“Target revision (KEN) is only a method based on numbers, but from an implementation perspective it must be supported by regulations and we need to optimize it. For example, in carrying out early retirement for PLTUs, a road map needs to be prepared, as well as consolidation with related ministries/institutions,” he said.

The issuance of Presidential Decree 112/2022 is one of the guiding documents for the decarbonization of Indonesia’s electricity sector, with the main point being to accelerate the cessation of coal-fired power plants.

August Axel Zacharie, Head of Energy Cooperation, Danish Embassy, said that in the global context, Indonesia’s position as a developing country (emerging economy) is an investment attraction in itself, but Indonesia needs to prepare a supportive ecosystem.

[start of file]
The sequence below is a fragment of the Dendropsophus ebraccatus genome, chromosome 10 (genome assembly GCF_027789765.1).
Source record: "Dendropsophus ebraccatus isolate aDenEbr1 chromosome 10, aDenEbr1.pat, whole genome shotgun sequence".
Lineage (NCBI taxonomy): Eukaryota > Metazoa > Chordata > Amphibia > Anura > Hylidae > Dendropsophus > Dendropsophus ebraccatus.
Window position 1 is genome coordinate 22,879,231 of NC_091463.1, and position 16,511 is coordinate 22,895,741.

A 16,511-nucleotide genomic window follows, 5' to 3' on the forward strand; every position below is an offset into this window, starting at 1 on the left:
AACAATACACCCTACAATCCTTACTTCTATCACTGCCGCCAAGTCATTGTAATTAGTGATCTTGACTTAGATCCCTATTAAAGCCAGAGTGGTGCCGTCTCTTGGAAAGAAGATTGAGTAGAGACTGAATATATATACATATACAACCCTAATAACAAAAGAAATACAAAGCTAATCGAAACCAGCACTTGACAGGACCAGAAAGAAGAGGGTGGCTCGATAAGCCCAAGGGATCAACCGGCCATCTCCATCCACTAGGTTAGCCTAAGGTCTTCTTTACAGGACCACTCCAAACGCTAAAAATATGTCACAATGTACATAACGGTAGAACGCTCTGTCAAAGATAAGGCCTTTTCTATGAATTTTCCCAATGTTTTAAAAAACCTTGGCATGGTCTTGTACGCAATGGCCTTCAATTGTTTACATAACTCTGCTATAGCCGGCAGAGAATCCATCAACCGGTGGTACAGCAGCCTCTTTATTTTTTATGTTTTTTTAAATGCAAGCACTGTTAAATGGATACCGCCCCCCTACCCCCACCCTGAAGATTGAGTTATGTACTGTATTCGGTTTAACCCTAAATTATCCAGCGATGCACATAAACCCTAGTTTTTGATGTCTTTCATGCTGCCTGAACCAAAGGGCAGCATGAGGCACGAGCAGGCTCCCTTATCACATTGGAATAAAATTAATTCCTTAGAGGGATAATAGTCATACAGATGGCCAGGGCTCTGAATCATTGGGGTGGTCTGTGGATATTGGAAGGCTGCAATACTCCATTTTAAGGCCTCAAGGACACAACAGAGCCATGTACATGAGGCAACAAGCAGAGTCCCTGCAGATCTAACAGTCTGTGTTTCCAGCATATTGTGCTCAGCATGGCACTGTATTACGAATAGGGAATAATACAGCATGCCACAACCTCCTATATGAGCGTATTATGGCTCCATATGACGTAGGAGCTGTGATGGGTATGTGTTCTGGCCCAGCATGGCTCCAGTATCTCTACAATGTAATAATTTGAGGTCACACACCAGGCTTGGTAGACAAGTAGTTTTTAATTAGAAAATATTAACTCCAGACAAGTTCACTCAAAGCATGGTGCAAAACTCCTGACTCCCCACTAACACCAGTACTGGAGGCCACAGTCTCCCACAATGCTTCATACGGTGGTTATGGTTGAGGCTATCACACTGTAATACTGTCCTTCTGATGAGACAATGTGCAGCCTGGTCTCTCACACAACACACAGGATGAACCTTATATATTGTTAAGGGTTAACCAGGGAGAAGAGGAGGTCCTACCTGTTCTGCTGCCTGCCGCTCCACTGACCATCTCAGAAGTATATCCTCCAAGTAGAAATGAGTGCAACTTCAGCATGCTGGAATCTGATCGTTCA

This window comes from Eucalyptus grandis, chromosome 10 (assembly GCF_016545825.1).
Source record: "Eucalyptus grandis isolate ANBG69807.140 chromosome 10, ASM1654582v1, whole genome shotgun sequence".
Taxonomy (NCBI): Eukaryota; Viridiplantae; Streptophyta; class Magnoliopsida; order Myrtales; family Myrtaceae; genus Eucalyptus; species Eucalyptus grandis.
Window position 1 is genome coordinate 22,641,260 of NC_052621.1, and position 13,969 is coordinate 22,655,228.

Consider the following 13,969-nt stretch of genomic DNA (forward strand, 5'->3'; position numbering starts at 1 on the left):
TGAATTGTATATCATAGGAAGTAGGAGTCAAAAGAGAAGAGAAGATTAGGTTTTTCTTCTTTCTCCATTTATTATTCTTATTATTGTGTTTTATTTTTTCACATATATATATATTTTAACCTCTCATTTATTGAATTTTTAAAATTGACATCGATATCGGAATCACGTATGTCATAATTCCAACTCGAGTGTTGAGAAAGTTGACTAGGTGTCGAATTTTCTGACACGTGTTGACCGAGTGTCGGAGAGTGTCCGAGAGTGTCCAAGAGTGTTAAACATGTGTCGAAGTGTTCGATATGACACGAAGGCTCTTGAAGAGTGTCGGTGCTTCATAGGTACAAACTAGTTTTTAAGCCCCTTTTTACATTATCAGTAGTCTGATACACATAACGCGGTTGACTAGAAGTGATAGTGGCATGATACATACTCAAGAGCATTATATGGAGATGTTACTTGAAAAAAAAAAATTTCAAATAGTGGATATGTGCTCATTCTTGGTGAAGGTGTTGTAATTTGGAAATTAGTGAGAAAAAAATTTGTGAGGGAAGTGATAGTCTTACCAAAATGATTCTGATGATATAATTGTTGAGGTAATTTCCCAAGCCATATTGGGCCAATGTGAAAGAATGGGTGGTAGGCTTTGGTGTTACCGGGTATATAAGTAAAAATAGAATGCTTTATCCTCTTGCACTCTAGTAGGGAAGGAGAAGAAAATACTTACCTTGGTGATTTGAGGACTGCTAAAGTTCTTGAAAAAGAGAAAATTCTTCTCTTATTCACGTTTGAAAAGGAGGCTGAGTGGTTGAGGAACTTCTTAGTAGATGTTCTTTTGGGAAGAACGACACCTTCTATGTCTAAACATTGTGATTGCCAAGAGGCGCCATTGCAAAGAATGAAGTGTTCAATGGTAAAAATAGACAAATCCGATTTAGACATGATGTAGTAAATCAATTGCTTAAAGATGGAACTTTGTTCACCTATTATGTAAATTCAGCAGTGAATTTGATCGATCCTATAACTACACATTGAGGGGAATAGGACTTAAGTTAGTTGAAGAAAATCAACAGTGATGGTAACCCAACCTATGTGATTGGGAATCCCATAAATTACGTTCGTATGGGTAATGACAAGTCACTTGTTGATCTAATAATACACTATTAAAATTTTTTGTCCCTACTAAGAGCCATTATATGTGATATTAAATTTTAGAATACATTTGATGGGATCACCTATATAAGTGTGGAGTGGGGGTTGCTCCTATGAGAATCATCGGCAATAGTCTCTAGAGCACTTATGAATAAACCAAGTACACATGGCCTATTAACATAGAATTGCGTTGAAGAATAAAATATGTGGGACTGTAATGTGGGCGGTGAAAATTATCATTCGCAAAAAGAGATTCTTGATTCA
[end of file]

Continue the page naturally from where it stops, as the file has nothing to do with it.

“Investment needs for the energy transition, which reach approximately 1 trillion USD until 2050, must be seen as not just building infrastructure, but within these cost requirements there are community aspects, job transition, quality of life, and other non-physical aspects,” added August.

Still related to the high need for investment in renewable energy, and the government’s obligation to guarantee energy security, the Indonesian Government provides energy subsidies. However, this policy is not a sustainable policy.

Evita Herawati Legowo, PYC Senior Fellow, stated that it is necessary to think about a more targeted method for providing energy subsidies.

“There needs to be involvement of all parties in this matter, not just collaboration but a clear division of tasks as to who does what, starting from industry, research, energy, as well as investors,” said Evita.